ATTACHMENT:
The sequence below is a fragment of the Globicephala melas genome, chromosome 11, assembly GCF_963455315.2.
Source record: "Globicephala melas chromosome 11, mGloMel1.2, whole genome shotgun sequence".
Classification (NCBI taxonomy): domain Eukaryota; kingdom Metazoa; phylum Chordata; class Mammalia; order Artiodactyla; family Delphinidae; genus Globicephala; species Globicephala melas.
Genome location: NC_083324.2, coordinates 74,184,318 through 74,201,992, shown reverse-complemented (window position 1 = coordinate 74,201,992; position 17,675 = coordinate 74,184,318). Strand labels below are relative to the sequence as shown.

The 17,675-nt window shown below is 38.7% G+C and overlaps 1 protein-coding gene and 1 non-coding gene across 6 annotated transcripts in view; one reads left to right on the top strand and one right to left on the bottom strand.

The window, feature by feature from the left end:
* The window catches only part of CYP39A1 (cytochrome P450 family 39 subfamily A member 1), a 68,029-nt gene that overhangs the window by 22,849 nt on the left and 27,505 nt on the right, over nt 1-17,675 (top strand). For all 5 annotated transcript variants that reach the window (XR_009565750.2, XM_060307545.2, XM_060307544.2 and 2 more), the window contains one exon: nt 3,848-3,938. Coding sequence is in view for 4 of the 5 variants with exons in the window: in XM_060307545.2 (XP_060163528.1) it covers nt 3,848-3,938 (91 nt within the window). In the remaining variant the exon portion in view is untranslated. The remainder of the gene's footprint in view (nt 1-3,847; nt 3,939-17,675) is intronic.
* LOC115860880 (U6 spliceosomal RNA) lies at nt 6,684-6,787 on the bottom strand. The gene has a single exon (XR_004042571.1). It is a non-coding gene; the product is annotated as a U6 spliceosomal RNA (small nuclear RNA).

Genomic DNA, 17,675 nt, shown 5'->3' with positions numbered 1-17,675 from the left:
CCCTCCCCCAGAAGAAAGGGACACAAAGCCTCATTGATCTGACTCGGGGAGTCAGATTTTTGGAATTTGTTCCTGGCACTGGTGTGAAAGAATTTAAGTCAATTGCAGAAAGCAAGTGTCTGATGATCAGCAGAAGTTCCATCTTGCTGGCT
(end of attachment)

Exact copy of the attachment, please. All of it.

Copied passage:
The sequence below is a fragment of the Globicephala melas genome, chromosome 11, assembly GCF_963455315.2.
Source record: "Globicephala melas chromosome 11, mGloMel1.2, whole genome shotgun sequence".
Classification (NCBI taxonomy): domain Eukaryota; kingdom Metazoa; phylum Chordata; class Mammalia; order Artiodactyla; family Delphinidae; genus Globicephala; species Globicephala melas.
Genome location: NC_083324.2, coordinates 74,184,318 through 74,201,992, shown reverse-complemented (window position 1 = coordinate 74,201,992; position 17,675 = coordinate 74,184,318). Strand labels below are relative to the sequence as shown.

The 17,675-nt window shown below is 38.7% G+C and overlaps 1 protein-coding gene and 1 non-coding gene across 6 annotated transcripts in view; one reads left to right on the top strand and one right to left on the bottom strand.

The window, feature by feature from the left end:
* The window catches only part of CYP39A1 (cytochrome P450 family 39 subfamily A member 1), a 68,029-nt gene that overhangs the window by 22,849 nt on the left and 27,505 nt on the right, over nt 1-17,675 (top strand). For all 5 annotated transcript variants that reach the window (XR_009565750.2, XM_060307545.2, XM_060307544.2 and 2 more), the window contains one exon: nt 3,848-3,938. Coding sequence is in view for 4 of the 5 variants with exons in the window: in XM_060307545.2 (XP_060163528.1) it covers nt 3,848-3,938 (91 nt within the window). In the remaining variant the exon portion in view is untranslated. The remainder of the gene's footprint in view (nt 1-3,847; nt 3,939-17,675) is intronic.
* LOC115860880 (U6 spliceosomal RNA) lies at nt 6,684-6,787 on the bottom strand. The gene has a single exon (XR_004042571.1). It is a non-coding gene; the product is annotated as a U6 spliceosomal RNA (small nuclear RNA).

Genomic DNA, 17,675 nt, shown 5'->3' with positions numbered 1-17,675 from the left:
CCCTCCCCCAGAAGAAAGGGACACAAAGCCTCATTGATCTGACTCGGGGAGTCAGATTTTTGGAATTTGTTCCTGGCACTGGTGTGAAAGAATTTAAGTCAATTGCAGAAAGCAAGTGTCTGATGATCAGCAGAAGTTCCATCTTGCTGGCT